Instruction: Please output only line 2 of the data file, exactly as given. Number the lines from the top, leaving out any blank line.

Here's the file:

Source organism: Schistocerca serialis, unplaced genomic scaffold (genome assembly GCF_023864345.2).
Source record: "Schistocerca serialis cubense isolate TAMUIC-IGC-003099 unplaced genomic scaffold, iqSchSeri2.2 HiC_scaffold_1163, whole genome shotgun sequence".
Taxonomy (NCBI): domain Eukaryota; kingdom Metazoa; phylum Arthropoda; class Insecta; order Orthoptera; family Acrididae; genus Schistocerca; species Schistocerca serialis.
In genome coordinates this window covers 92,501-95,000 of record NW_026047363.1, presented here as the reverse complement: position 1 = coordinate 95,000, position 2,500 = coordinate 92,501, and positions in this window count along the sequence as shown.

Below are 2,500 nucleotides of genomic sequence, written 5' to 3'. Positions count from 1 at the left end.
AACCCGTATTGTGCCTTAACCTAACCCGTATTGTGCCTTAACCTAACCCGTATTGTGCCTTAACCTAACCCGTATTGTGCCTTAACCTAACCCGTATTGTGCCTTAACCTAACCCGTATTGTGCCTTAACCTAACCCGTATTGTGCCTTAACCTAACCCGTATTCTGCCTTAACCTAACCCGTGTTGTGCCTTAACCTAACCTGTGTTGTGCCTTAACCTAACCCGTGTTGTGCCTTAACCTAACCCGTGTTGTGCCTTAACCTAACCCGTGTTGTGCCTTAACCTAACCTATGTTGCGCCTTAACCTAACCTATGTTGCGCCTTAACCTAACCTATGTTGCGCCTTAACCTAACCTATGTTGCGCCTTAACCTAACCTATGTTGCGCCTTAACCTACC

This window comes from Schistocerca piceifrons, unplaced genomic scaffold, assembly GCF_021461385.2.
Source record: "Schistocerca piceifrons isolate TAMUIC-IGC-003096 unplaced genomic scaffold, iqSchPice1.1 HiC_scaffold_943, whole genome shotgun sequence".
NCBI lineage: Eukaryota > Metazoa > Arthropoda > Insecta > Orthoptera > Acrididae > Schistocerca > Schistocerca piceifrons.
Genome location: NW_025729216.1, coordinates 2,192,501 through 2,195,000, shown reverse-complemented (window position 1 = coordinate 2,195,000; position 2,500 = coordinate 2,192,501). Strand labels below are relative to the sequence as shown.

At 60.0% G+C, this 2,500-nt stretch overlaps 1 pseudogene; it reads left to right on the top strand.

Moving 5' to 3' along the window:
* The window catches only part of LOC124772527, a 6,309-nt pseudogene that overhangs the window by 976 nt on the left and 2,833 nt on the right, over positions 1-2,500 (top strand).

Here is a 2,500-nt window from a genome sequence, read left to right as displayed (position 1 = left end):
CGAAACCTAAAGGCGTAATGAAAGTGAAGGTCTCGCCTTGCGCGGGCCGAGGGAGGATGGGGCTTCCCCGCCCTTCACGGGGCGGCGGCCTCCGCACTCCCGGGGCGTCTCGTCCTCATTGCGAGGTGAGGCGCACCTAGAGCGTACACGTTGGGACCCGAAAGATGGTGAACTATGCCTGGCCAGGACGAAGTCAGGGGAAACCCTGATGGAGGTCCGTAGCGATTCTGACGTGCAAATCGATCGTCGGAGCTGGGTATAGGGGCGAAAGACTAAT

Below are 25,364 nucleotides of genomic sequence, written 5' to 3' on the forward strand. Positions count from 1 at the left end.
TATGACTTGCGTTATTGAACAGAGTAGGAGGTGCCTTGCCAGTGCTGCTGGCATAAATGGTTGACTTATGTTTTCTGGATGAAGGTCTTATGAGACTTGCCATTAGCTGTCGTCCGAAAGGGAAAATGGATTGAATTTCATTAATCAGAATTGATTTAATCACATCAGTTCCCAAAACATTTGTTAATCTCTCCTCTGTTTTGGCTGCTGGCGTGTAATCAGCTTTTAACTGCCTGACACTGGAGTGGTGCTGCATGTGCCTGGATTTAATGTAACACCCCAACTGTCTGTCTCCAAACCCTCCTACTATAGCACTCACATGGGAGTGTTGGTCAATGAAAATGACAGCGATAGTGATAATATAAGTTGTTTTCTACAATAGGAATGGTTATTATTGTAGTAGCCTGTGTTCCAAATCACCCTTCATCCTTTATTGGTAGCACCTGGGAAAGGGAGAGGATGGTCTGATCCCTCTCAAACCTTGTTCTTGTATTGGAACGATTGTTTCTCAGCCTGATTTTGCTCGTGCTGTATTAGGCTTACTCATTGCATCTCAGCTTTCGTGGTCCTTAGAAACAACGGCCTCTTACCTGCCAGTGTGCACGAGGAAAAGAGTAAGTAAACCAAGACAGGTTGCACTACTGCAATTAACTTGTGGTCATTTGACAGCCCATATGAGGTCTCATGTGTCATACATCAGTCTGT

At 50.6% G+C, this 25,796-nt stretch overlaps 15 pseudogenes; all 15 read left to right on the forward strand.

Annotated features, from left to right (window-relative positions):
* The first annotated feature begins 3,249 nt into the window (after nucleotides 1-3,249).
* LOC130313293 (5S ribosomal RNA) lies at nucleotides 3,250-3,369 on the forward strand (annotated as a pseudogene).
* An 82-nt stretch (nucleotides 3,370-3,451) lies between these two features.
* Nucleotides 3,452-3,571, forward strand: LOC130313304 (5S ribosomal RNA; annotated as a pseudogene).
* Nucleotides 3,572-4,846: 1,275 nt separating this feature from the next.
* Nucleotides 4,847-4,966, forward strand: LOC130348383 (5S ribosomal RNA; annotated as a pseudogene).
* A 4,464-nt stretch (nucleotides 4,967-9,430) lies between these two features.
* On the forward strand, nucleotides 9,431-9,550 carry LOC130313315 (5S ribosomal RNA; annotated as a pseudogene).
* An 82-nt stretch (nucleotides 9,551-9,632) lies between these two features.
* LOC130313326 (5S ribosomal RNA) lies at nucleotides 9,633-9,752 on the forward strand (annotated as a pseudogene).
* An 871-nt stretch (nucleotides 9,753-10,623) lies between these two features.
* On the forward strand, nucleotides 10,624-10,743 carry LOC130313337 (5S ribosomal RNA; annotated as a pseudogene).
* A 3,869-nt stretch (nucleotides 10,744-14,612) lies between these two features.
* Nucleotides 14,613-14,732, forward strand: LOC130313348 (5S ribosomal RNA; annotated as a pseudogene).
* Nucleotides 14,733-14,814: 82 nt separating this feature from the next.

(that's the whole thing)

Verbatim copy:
Source record: "Schistocerca serialis cubense isolate TAMUIC-IGC-003099 unplaced genomic scaffold, iqSchSeri2.2 HiC_scaffold_1163, whole genome shotgun sequence".